St Andrews University is leading research into the collapse of a massive Antarctic glacier.
Academics fear the loss of the Thwaites Glacier, which is the size of the UK and is already melting in response to climate change, could lead to a dramatic rise in sea levels accompanied by severe weather events including storm surges and hurricanes.
Overseeing the DOMINOS (Disintegration of Marine Ice Sheets Using Novel Optimised Simulations) project is Professor Doug Benn from St Andrews.
The team will use computer modelling to examine how the break-up of the glacier could increase the rate of ice flow into the ocean.
Professor Benn said: “The Thwaites Glacier is the Achilles heel of the Antarctic ice-sheet. It is particularly sensitive and indications are that the process of collapse has already begun.
“The glacier has been thinning and speeding up due to increased melting beneath its floating tongue.
“Our concern is that breakup of the ice tongue could greatly accelerate the rate of ice loss in the near future, with a big impact on sea level.”
The Thwaites Glacier in West Antarctica holds enough water to raise the global sea level by 40cm, but its collapse would destabilise other parts of the ice sheet, leading to a potential sea level rise of more than three metres.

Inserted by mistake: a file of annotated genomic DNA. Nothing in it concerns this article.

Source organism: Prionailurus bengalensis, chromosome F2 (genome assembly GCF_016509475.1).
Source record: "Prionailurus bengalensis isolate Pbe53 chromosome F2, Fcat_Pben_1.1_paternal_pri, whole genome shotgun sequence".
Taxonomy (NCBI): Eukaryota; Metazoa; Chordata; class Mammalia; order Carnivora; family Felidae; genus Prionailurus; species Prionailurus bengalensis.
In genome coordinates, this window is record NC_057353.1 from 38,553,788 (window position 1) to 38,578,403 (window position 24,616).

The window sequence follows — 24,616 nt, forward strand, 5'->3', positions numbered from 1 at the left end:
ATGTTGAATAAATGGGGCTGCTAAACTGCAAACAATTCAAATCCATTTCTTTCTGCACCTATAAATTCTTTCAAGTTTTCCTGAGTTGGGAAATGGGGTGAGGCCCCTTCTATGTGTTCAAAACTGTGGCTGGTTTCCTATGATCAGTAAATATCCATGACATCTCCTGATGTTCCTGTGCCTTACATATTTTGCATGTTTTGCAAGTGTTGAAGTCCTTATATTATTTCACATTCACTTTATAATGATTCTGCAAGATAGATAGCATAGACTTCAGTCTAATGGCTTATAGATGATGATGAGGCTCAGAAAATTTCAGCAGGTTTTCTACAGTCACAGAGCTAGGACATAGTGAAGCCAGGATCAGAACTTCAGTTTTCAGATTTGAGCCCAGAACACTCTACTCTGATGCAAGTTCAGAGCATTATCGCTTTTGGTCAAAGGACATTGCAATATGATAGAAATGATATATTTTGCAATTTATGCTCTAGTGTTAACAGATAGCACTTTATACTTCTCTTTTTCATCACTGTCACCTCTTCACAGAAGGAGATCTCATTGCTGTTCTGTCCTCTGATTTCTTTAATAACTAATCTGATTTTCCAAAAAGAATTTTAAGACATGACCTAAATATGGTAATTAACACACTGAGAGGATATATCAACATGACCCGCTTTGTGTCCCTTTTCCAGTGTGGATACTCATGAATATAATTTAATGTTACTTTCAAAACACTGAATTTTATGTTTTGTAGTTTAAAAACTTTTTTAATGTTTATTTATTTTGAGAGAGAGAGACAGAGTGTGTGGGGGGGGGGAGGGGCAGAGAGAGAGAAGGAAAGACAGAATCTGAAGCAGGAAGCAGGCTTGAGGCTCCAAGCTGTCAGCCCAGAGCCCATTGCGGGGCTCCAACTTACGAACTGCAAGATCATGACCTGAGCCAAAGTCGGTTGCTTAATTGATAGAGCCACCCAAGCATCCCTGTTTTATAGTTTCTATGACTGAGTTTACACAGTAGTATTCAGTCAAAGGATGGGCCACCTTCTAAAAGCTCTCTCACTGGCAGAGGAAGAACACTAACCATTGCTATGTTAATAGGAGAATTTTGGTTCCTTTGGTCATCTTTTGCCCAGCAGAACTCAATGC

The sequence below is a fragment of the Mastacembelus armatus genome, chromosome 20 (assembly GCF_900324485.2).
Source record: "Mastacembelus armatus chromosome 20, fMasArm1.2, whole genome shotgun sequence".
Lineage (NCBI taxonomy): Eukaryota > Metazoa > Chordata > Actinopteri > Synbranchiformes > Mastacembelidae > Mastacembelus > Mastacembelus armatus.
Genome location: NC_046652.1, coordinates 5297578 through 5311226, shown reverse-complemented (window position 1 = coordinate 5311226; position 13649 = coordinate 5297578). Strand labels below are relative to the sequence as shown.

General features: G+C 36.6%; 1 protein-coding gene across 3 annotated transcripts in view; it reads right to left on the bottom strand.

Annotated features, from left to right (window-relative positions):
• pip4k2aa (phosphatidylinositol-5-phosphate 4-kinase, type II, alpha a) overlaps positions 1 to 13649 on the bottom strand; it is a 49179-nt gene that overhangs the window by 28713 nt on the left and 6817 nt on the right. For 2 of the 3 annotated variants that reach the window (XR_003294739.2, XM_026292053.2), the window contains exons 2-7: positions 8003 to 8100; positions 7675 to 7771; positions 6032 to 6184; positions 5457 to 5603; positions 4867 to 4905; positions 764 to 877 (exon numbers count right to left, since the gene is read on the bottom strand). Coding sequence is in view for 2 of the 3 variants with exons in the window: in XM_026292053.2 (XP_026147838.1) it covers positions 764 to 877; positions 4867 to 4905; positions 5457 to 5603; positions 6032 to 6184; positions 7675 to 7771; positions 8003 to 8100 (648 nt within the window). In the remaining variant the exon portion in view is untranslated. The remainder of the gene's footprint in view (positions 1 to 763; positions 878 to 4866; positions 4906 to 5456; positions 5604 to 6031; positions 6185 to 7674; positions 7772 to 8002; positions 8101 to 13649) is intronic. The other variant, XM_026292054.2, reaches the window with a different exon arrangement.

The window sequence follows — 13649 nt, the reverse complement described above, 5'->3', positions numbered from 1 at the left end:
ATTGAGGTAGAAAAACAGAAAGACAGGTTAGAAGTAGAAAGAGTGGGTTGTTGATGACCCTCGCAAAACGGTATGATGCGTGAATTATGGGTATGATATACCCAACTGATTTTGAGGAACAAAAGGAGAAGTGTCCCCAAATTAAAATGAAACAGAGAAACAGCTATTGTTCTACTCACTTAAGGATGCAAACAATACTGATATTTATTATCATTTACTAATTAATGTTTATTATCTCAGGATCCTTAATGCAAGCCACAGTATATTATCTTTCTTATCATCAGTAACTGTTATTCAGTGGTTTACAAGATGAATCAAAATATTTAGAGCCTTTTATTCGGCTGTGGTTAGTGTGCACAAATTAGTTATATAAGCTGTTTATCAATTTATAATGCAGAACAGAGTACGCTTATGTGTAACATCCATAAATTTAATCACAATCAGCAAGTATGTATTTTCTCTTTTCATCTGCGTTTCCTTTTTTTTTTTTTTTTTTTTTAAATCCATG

Prof Benn added: “A rise of one metre in sea levels would mean a greater frequency of coastal flooding during extreme weather events, such as storm surges, hurricanes, and when big river flows coincide with high tides.”
Researchers at St Andrews have won two major grants of £438,000 and £540,000 from NERC (Natural Environment Research Council) as part of the International Thwaites Glacier Collaboration.
A joint venture between the UK and the US, the collaboration launched on Monday is a research programme involving eight projects and is worth £20 million.
Professor Benn will collaborate with scientists at the University of Michigan, the IT Center for Science in Helsinki and the University of Swansea.
Meanwhile, St Andrews biology lecturer Dr Lars Boehme, who is also based at the university’s Sea Mammal Research Unit, will be part of the TARSAN (Thwaites-Amundsen Regional Survey and Network) project led by Karen Heywood from the University of East Anglia and Erin Pettit from the University of Alaska Fairbanks.
The TARSAN team will measure the oceanic heat in front of the glacier by attaching sensors to seals.
Dr Boehme said: “These tiny sensors, which are temporarily glued to the animals’ fur and fall off during moulting, will allow us to collect essential oceanographic observations during the winter time, as well as providing a better indication of how vulnerable the seals might be to climate change.”